Block S120 can further enable the recipient to digitally unwrap the gift box to fulfill a gift experience for the recipient. For example, Block S120 can transmit an electronic message to a smartphone carried by recipient, wherein the electronic message includes the heading “Scott. H. has sent you a birthday present. Peel away the wrapping to see what it is!” In this example, the touchscreen can display the message and an image of a wrapped box, wherein the recipient can pinch, twist, stretch, drag, or input any other gesture into the touchscreen to virtually peel the wrapping off of the box. Once completed, the smartphone can visually render an image and/or description of the gift item or otherwise virtually reveal the gift selection to the recipient. In this example, the recipient can indicate approval of the gift by digitally unwrapping the gift or be selecting an “APPROVE” input region displayed on the touchscreen. However, Block S120 can generate the message that simulates an gift opening experience, includes any other gift-related information, and/or defines any other input region to receive any other type of input from the recipient. The method S100 can therefore receive recipient approval of the gift item through an input region defined within the message, as in Block S124. The method S100 can similarly initiate modification of the gift item by the recipient through the message.
  • [0048]
    Alternatively, Block S120 can generate the private message for the recipient, and the private message can be configured to be viewed by the recipient on an electronic device, such as from within a browser or application executing on a smartphone. Block S120 can deliver the message to the recipient based upon a delivery time, date, and/or method specified by the sender in the gift request, as shown in FIG. 6D. For example, the sender can input the gift request two days before the recipient's birthday and set the message of the gift item to be delivered to the recipient via SMS message at 8 am on the day of the recipient's birthday. Alternatively, Block S120 can transmit the private message to the recipient immediately following completion of the gift request, according to a default time, or according to any other schema.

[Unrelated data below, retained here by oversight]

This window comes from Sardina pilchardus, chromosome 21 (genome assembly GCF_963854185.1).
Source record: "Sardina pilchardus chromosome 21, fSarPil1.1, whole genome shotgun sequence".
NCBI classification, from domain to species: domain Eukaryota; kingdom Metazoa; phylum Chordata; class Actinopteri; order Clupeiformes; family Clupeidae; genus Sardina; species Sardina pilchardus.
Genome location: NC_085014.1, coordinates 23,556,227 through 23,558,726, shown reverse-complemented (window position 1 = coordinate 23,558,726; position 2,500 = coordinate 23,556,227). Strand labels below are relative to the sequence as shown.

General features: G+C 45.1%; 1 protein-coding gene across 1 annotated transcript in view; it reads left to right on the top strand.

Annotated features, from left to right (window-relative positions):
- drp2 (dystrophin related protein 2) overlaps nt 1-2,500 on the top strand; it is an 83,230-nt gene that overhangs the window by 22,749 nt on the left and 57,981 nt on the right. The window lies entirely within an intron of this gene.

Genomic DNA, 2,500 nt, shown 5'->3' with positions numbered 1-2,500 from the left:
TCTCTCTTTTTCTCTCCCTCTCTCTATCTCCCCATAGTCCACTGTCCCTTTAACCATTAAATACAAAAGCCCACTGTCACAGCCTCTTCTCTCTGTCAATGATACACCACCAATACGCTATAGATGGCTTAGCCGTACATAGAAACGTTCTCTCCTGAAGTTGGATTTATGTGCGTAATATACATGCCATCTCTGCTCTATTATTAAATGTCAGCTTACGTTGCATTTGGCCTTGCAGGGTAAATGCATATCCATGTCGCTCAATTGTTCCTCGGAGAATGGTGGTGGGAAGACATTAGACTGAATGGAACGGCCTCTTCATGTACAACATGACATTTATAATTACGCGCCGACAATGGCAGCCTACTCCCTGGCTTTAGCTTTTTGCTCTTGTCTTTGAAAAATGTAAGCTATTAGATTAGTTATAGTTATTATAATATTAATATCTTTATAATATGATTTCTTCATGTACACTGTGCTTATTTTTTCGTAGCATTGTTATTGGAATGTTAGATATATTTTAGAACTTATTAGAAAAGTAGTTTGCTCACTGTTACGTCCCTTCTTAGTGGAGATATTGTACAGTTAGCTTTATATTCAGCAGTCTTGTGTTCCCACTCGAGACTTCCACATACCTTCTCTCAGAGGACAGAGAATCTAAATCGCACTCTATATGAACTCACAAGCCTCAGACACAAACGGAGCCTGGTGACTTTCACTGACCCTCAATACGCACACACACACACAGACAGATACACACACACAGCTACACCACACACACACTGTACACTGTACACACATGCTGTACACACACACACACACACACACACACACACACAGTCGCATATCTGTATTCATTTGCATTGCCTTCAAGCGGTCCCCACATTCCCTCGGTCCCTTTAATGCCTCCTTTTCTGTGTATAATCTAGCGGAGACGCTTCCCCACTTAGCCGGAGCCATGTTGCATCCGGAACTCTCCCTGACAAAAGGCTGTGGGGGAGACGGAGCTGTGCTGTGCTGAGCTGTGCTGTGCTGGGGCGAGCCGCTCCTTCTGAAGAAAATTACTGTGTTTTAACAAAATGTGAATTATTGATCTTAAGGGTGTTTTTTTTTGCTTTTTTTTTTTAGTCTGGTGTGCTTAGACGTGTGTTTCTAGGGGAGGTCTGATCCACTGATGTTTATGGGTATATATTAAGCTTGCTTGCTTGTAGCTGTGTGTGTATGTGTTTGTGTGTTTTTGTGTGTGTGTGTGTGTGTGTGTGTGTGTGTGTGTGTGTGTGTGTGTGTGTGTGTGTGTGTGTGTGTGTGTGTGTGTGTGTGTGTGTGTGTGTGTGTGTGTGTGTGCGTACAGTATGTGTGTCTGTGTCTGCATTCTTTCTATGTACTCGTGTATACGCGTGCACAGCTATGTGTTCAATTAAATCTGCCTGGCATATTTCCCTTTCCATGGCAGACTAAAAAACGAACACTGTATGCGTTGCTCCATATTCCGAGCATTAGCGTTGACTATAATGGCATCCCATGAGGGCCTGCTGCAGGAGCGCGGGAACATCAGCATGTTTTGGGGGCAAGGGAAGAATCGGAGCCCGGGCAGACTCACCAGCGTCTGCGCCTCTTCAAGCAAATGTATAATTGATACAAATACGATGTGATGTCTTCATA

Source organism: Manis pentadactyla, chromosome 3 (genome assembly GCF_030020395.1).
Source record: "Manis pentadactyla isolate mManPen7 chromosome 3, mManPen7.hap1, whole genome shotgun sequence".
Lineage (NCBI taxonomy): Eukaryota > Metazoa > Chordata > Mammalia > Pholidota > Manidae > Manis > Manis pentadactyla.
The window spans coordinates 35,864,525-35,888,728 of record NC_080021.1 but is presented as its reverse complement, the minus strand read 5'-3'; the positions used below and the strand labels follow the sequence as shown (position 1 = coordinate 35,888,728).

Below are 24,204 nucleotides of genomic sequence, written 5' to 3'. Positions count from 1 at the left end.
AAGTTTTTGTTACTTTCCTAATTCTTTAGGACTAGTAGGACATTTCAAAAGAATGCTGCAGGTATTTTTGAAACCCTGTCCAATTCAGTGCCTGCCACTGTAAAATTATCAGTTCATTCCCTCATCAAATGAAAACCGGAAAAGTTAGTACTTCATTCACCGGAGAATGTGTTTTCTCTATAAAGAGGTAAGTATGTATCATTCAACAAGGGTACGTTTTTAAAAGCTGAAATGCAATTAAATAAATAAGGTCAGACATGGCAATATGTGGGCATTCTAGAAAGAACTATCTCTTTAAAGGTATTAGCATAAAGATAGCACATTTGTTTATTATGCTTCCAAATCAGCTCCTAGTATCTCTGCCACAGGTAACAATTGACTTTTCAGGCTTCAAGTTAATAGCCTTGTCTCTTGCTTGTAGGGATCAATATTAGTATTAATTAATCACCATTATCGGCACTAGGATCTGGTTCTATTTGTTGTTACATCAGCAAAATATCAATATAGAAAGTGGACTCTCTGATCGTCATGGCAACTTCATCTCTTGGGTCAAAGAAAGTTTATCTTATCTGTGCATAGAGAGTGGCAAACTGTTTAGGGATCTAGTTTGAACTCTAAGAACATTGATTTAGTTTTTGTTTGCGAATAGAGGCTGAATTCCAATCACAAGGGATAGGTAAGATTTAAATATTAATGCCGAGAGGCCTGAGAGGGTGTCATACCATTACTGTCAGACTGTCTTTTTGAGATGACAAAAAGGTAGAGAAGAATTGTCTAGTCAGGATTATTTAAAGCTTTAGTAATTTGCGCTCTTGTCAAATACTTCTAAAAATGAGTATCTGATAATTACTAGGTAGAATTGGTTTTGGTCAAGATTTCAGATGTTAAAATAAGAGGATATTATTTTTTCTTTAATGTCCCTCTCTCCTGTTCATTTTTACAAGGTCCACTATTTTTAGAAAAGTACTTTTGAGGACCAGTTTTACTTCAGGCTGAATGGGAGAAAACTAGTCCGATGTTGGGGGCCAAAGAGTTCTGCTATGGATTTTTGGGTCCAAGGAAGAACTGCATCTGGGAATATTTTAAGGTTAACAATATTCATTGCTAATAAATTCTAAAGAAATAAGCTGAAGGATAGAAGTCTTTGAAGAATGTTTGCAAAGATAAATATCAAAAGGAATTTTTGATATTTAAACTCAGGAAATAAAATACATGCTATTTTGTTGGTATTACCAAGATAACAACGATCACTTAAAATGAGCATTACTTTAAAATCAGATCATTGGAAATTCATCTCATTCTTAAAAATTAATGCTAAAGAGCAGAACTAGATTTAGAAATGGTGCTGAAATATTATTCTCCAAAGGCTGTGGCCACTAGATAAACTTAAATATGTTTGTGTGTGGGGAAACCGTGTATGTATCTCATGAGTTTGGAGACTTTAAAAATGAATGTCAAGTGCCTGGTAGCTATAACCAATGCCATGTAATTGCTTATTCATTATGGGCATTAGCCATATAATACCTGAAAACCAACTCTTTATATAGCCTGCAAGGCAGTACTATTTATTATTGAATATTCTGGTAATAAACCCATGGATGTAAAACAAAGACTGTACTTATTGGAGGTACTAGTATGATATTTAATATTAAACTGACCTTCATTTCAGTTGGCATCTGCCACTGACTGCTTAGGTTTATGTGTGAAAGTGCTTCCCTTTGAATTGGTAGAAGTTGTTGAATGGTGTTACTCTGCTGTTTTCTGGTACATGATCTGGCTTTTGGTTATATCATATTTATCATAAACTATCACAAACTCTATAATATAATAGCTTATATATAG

• [0049]
    One variation of the method S100 further includes Block S124, which recites receiving approval of the gift item from the recipient through an input region defined within the private message. Generally, Block 5124 can capture recipient selection of an “APPROVE” input region within the message and/or within the recipient-side interface, such as shown in FIG. 7A. However, Blocks S120 and/or S124 can function in any other way to generate the electronic message of the gift, push the electronic message of the gift to the recipient, and capture recipient approval of the gift.
  • [0050]